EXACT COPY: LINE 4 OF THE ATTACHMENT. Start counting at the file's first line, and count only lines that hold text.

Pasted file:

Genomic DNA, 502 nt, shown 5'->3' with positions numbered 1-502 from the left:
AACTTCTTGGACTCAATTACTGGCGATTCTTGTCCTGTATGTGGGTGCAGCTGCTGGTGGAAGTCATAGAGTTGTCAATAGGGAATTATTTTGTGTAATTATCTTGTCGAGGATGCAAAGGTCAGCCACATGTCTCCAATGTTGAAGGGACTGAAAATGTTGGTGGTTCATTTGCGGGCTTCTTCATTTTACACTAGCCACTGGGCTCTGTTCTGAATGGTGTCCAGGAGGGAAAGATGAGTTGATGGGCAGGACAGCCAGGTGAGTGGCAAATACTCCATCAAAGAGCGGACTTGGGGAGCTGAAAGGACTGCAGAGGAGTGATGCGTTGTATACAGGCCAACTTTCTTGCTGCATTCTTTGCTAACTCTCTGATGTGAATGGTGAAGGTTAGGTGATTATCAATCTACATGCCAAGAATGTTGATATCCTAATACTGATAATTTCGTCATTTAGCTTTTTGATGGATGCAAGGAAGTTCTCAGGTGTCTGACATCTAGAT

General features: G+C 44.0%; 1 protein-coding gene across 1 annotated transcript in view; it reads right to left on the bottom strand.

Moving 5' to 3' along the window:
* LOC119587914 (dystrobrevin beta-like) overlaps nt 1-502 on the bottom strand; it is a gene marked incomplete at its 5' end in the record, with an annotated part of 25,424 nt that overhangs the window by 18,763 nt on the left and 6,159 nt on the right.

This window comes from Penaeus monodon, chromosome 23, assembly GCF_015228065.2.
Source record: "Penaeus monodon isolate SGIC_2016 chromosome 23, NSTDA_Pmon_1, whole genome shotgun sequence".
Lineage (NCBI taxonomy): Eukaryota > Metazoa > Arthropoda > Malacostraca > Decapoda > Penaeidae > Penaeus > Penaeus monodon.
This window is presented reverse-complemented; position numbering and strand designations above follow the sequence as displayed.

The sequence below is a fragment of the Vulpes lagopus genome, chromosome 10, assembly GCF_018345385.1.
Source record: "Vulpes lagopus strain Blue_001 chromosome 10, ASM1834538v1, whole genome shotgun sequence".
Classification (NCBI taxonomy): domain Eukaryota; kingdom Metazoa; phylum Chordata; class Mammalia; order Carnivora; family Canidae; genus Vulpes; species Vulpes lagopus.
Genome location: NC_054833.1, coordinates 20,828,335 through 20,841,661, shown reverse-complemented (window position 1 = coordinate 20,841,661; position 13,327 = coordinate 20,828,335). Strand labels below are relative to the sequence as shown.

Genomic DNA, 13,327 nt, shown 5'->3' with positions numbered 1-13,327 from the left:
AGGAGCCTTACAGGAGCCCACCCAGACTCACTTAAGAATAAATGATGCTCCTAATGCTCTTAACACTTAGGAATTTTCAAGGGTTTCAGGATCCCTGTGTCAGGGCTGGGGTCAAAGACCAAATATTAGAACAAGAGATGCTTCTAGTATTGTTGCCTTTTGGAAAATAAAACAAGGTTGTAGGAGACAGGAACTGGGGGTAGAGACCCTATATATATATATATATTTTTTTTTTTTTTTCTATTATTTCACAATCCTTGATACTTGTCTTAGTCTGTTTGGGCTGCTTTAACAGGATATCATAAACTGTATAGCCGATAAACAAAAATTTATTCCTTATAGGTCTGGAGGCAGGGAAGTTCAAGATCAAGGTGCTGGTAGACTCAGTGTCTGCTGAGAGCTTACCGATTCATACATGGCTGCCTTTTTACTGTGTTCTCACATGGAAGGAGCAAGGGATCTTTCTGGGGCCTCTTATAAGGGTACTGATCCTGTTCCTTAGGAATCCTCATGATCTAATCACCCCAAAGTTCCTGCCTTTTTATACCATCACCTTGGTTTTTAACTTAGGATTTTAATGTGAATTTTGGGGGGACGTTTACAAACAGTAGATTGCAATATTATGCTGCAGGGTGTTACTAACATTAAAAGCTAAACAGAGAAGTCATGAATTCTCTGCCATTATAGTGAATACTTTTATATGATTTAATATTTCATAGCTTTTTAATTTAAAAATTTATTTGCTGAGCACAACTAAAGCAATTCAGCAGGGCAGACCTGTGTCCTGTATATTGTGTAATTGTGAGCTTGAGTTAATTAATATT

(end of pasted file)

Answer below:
Moving 5' to 3' along the window: